Supreme Court Decision Creates New Standard for Clean Water Act NPDES Permit
County of Maui v. Hawai’i Wildlife Fund
Today, the Supreme Court announced a 6-3 decision in the case of County of Maui v. Hawai’i Wildlife Fund. The decision involves whether a federal permit is required under the Clean Water Act when pollutants flow through groundwater before reaching surface waters that are subject to regulation under the Act. The Court held that a permit is required when the discharge to groundwater is the “functional equivalent of a direct discharge” to surface waters.
The Court identified time and distance as the primary factors for determining whether a discharge is the “functional equivalent” of a direct discharge, but also cited a number of other factors that would be material to a decision, including:
- the nature of the material through which the pollutants travels,
- the extent to which the pollutant is diluted or chemically changed as it travels,
- the amount of pollutant entering the navigable waters relative to the amount of the pollutant that leaves the point source,
- the manner by, or area in which, the pollutant enters the navigable waters and
- the degree to which the pollution (at that point) has maintained its specific identity.
The Court’s decision does not provide a clear answer for when discharges through groundwater require a permit. It does, however, establish a national standard. The “functional equivalent” test is the third standard that has been applied in the Maui case. At the District Court level, the court held that a discharge to groundwater would require a permit if the groundwater acted as conduit and conveyed the discharge to surface waters. The U.S. Ninth Circuit Court of Appeals held that a discharge would require a permit if it was fairly traceable to the original point source. Other circuits adopted alternative standards. “Functional equivalent” is now the law nationally.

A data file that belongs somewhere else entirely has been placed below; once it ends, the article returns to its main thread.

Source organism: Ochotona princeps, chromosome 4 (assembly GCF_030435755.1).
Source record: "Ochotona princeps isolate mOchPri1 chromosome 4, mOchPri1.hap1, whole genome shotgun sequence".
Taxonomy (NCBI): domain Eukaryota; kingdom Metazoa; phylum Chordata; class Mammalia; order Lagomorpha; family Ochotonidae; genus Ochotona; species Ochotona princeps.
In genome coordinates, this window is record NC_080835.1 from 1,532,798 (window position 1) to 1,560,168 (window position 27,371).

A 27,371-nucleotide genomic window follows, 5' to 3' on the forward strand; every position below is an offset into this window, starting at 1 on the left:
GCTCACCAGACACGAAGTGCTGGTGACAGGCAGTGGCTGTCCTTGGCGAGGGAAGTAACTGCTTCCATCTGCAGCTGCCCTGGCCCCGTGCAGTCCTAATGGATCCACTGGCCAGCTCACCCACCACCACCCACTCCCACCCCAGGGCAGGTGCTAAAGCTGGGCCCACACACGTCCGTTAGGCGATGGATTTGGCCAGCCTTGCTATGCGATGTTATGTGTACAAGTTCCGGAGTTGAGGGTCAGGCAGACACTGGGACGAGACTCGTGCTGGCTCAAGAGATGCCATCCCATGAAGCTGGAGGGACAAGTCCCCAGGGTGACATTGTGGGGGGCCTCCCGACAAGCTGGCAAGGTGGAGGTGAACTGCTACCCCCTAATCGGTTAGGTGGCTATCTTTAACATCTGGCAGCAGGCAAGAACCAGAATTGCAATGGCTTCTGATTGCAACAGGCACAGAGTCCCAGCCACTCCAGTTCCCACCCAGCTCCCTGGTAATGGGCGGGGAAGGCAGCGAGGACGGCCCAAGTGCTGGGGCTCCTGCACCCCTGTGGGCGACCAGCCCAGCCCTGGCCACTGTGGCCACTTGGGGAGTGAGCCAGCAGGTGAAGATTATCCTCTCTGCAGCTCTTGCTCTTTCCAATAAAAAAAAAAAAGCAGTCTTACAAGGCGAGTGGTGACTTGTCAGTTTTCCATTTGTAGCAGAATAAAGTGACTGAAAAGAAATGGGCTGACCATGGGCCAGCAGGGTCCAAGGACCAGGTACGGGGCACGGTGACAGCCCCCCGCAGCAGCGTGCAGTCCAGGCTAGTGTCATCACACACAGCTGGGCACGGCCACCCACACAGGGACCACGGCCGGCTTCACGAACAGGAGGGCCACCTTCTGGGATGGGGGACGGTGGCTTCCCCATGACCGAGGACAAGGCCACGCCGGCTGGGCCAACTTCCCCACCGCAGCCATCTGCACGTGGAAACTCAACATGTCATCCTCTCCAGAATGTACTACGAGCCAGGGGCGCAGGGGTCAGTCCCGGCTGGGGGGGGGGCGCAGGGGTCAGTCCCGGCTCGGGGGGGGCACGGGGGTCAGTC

The decision can be characterized as a win for Maui because it narrowed the Ninth Circuit’s rationale. Nonetheless the multi-part test adopted by the Court leaves dischargers in a difficult situation. Facilities and infrastructure that have a connection to groundwater may now require federal Clean Water Act permits if pollutants from those facilities flow through groundwater to surface waters. The rationale implicates pipelines that may leak, infiltration basins that have a groundwater connection, and stormwater-related low impact development projects and green infrastructure – among other things.
The Court recognized the difficulty of determining when a permit is required under the “functional equivalent” test and admonished district judges to “exercise their discretion” and “mitigate hardship or injustice when they apply the statute’s penalty provision” in light of “the complexities inherent to the context of indirect discharges through groundwater….” This direction to lower courts may temper an expansive application of the test and its impact on dischargers that were not previously required to obtain a permit. It is also worth noting that the Court viewed the “functional equivalent” test as being more limited than the “fairly traceable” test adopted by the Ninth Circuit.
More information on the origins of this case can be found in our previous Legal Alert here.
*Best Best & Krieger represented a coalition of water interests as amici counsel in this case.
If you have any questions about the decision or its impact on permitting requirements, please contact the authors of this Legal Alert listed to the right in the firm’s Environmental Law & Natural Resources practice group, or your BB&K attorney.
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